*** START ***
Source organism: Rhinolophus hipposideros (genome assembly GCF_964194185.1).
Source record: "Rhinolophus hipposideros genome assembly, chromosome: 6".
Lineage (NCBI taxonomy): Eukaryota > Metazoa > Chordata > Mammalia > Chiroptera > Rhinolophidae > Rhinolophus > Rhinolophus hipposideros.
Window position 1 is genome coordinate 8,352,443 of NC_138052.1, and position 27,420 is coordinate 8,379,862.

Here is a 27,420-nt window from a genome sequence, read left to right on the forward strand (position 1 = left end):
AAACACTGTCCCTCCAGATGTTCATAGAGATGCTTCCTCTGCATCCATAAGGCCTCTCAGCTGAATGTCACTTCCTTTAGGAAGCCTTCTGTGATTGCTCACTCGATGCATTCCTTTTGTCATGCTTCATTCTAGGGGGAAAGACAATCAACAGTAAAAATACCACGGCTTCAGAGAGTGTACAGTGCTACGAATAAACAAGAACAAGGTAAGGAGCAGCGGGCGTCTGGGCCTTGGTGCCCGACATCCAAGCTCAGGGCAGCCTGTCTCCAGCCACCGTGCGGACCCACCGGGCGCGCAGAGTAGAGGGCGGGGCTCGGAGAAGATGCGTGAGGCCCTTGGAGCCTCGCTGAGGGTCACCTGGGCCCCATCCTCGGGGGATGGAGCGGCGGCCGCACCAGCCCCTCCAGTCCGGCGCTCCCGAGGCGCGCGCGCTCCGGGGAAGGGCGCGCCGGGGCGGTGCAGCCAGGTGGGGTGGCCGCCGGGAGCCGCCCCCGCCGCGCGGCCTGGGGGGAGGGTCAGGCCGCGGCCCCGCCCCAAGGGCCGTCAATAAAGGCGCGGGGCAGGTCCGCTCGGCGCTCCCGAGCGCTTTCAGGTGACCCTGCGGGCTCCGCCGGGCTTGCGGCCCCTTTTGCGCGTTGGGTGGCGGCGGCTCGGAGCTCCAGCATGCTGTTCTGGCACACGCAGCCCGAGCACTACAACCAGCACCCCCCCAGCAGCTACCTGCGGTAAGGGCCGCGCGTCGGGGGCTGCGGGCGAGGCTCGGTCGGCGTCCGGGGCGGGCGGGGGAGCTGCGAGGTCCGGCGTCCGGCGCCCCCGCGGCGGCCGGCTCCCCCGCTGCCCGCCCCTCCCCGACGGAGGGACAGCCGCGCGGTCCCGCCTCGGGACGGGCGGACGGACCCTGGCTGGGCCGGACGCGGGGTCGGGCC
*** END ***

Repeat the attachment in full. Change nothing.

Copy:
Source organism: Rhinolophus hipposideros (genome assembly GCF_964194185.1).
Source record: "Rhinolophus hipposideros genome assembly, chromosome: 6".
Lineage (NCBI taxonomy): Eukaryota > Metazoa > Chordata > Mammalia > Chiroptera > Rhinolophidae > Rhinolophus > Rhinolophus hipposideros.
Window position 1 is genome coordinate 8,352,443 of NC_138052.1, and position 27,420 is coordinate 8,379,862.

Here is a 27,420-nt window from a genome sequence, read left to right on the forward strand (position 1 = left end):
AAACACTGTCCCTCCAGATGTTCATAGAGATGCTTCCTCTGCATCCATAAGGCCTCTCAGCTGAATGTCACTTCCTTTAGGAAGCCTTCTGTGATTGCTCACTCGATGCATTCCTTTTGTCATGCTTCATTCTAGGGGGAAAGACAATCAACAGTAAAAATACCACGGCTTCAGAGAGTGTACAGTGCTACGAATAAACAAGAACAAGGTAAGGAGCAGCGGGCGTCTGGGCCTTGGTGCCCGACATCCAAGCTCAGGGCAGCCTGTCTCCAGCCACCGTGCGGACCCACCGGGCGCGCAGAGTAGAGGGCGGGGCTCGGAGAAGATGCGTGAGGCCCTTGGAGCCTCGCTGAGGGTCACCTGGGCCCCATCCTCGGGGGATGGAGCGGCGGCCGCACCAGCCCCTCCAGTCCGGCGCTCCCGAGGCGCGCGCGCTCCGGGGAAGGGCGCGCCGGGGCGGTGCAGCCAGGTGGGGTGGCCGCCGGGAGCCGCCCCCGCCGCGCGGCCTGGGGGGAGGGTCAGGCCGCGGCCCCGCCCCAAGGGCCGTCAATAAAGGCGCGGGGCAGGTCCGCTCGGCGCTCCCGAGCGCTTTCAGGTGACCCTGCGGGCTCCGCCGGGCTTGCGGCCCCTTTTGCGCGTTGGGTGGCGGCGGCTCGGAGCTCCAGCATGCTGTTCTGGCACACGCAGCCCGAGCACTACAACCAGCACCCCCCCAGCAGCTACCTGCGGTAAGGGCCGCGCGTCGGGGGCTGCGGGCGAGGCTCGGTCGGCGTCCGGGGCGGGCGGGGGAGCTGCGAGGTCCGGCGTCCGGCGCCCCCGCGGCGGCCGGCTCCCCCGCTGCCCGCCCCTCCCCGACGGAGGGACAGCCGCGCGGTCCCGCCTCGGGACGGGCGGACGGACCCTGGCTGGGCCGGACGCGGGGTCGGGCC